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Union Members in 2009 Jim Walker Economist Bureau of Labor Statistics January 29, 2010.

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Presentation on theme: "Union Members in 2009 Jim Walker Economist Bureau of Labor Statistics January 29, 2010."— Presentation transcript:

1 Union Members in 2009 Jim Walker Economist Bureau of Labor Statistics January 29, 2010

2 About union membership data Data on union membership are collected as part of the Current Population Survey (CPS). The CPS is a monthly survey of about 60,000 households that obtains information on employment and unemployment among the nations civilian noninstitutional population age 16 and over. Only employed wage and salary workers are included in the union membership data. Excluded are the self-employed, unpaid family workers, unemployed persons, and individuals out of the labor force (such as those who are retired). Union members who are temporarily absent from work because of strikes are included in the data. Dues-paying union members who are unemployed or out of the labor force (such as those who are retired) are excluded from the CPS union statistics. The union membership rate is the proportion of wage and salary workers who are members of a union or an employee association similar to a union.

3 Union questions in the CPS On this job, (are/is) (name/you) a member of a labor union or of an employee association similar to a union? 1 Yes 2 No On this job, (are/is) (name/you) covered by a union or employee association contract? 1 Yes 2 No 3

4 Chart 1. The union membership rate 1983 through Note: The union membership rate is the proportion of wage and salary workers that are members of a union or an employee association similar to a union. Self-employed and unpaid family workers are not included. Source: Current Population Survey (CPS), annual averages. Union membership rate 20.1 percent 12.3 percent 12.0 percent in 2006

5 Chart 2. The private sector has a lower union membership rate than the public sector. Note: Prior to 2000, private sector data refer to the nonagricultural private sector. Source: Current Population Survey (CPS), annual averages. Union membership rate Private-sector union membership rate Public-sector union membership rate 7.2 percent 37.4 percent 36.7 percent 16.8 percent

6 Chart 3. In 2009, there were more public sector union members than private sector union members. Note: Prior to 2000, private sector data refer to the nonagricultural private sector. Source: Current Population Survey (CPS), annual averages. Number of union members Private-sector union members Public-sector union members 7.9 million public 7.4 million private

7 Chart 4. Union membership rates vary by industry. Union membership rate Note: Education and health services includes private education. Public education is included in the public sector. Source: Current Population Survey (CPS), 2009 annual averages. Private Sector Public Sector

8 Chart 5. Union membership rates differ by occupation. Union membership rate Source: Current Population Survey (CPS), 2009 annual averages.

9 Chart 6. Wage and salary workers age 55 to 64 years had the highest union membership rate in Union membership rate Source: Current Population Survey (CPS), 2009 annual averages.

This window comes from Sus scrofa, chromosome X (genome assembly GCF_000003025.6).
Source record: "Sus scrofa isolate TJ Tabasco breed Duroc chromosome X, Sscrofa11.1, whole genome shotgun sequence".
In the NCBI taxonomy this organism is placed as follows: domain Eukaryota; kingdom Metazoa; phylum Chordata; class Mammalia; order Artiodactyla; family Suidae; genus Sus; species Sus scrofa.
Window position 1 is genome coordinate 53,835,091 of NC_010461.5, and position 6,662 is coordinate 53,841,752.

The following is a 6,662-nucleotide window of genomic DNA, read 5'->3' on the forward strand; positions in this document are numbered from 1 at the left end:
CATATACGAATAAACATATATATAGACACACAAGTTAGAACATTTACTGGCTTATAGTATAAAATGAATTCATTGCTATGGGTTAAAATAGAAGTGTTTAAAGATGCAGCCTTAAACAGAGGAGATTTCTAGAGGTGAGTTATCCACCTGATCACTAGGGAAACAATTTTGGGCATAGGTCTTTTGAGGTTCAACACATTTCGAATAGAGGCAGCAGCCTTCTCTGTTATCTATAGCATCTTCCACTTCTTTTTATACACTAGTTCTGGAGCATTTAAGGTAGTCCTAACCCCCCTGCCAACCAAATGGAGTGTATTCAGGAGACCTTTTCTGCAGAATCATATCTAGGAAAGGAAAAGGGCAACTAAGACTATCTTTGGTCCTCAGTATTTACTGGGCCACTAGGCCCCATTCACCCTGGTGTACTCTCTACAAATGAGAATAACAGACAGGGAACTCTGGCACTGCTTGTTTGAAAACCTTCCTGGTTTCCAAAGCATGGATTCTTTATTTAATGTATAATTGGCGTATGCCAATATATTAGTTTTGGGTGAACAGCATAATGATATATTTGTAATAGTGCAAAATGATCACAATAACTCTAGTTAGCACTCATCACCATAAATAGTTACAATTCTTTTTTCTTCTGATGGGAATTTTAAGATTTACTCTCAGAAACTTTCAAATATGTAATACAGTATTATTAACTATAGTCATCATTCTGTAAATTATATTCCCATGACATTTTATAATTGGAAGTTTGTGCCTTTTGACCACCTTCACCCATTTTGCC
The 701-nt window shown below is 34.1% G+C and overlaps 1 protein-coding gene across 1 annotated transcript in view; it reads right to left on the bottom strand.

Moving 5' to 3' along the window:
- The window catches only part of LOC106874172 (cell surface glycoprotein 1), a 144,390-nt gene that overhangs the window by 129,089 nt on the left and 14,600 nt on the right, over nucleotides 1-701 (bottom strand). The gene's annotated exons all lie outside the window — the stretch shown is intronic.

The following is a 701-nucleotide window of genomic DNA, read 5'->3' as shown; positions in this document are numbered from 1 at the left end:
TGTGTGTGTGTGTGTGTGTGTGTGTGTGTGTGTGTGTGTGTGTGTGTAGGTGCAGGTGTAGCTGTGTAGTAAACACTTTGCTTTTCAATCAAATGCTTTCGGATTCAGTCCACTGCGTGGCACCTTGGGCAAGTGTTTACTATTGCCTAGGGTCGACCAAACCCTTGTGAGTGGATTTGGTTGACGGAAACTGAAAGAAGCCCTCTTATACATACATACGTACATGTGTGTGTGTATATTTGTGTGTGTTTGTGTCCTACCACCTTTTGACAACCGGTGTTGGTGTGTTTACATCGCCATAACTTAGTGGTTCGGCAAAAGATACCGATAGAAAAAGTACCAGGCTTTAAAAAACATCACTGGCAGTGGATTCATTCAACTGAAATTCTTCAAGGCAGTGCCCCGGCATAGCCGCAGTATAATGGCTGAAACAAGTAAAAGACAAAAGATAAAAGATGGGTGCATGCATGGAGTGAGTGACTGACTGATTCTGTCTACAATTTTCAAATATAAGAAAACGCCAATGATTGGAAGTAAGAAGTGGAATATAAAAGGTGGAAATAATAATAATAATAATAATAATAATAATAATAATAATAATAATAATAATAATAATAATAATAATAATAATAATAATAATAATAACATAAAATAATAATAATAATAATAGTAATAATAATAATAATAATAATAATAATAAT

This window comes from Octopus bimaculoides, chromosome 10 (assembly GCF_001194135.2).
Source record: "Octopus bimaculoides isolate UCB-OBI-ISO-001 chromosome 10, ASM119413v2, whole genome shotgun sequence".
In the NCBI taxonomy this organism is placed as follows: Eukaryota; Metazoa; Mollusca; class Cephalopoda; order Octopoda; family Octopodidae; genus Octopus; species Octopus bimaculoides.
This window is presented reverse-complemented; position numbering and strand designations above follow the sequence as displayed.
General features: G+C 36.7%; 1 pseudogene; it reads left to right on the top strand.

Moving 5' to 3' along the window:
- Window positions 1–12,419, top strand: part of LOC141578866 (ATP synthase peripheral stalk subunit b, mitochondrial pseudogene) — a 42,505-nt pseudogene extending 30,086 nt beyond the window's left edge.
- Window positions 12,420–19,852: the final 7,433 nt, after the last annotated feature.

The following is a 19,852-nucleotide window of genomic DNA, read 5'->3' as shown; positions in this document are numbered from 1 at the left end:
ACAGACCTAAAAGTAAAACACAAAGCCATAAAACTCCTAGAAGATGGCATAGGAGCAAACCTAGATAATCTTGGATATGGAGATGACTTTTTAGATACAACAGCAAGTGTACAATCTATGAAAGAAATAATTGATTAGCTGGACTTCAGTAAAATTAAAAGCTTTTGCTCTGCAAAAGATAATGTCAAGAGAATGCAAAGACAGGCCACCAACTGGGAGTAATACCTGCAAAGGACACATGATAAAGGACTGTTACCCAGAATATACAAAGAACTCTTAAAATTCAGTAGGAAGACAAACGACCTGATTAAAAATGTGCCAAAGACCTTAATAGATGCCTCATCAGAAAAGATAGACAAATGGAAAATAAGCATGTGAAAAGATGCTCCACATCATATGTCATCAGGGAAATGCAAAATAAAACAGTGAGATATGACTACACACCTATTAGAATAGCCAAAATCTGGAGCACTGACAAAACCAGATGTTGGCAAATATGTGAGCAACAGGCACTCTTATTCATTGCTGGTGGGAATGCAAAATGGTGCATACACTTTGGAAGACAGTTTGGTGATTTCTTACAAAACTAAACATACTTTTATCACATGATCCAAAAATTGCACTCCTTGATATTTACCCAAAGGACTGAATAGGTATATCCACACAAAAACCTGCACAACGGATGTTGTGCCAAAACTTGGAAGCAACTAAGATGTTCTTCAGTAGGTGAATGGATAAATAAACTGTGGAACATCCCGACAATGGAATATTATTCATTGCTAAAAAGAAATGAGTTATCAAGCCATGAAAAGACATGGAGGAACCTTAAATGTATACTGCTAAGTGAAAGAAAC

10 Chart 7. The union membership rate for men is higher than for women, but the gap has been narrowing. Source: Current Population Survey (CPS), annual averages. Union membership rate Women Men 13.3 percent 11.3 percent 24.7 percent 14.6 percent

11 Chart 8. The decline in the union membership rate varies by race and Hispanic ethnicity. Union membership rate Note: The union membership rate of Asians is only available since 2003; the rate was 11.4 percent in Persons of Hispanic ethnicity can be of any race. Source: Current Population Survey (CPS), 1983 and 2009 annual averages.

12 Chart 9. Only four states had union membership rates above 20 percent in (U.S. rate = 12.3 percent) Source: Current Population Survey (CPS), 2009 annual averages.

13 Chart 10. Among full-time workers, union members have higher weekly earnings than nonunion workers. Note: Earnings are median usual weekly earnings of full-time wage and salary workers and have been converted to constant dollars using the Consumer Price Index research series (CPI-U-RS). Source: Current Population Survey (CPS), annual averages. Nonunion workers Union members Constant 2009 dollars $908 $710 $793 $589

14 Chart 11. Among full-time employees, both men and women who were union members had higher weekly earnings than their nonunion counterparts in Note: Earnings are median usual weekly earnings of full-time wage and salary workers. Source: Current Population Survey (CPS), 2009 annual averages. Men, union Men, nonunion Women, union Women, nonunion

15 Chart 12. Among full-time employees of the same race or ethnicity, most union members earned more than their nonunion counterparts in Note: Hispanics can be of any race. Earnings are median usual weekly earnings of full-time wage and salary workers. Source: Current Population Survey (CPS), 2009 annual averages.

16 Contact Information Jim Walker Economist Division of Labor Force Statistics


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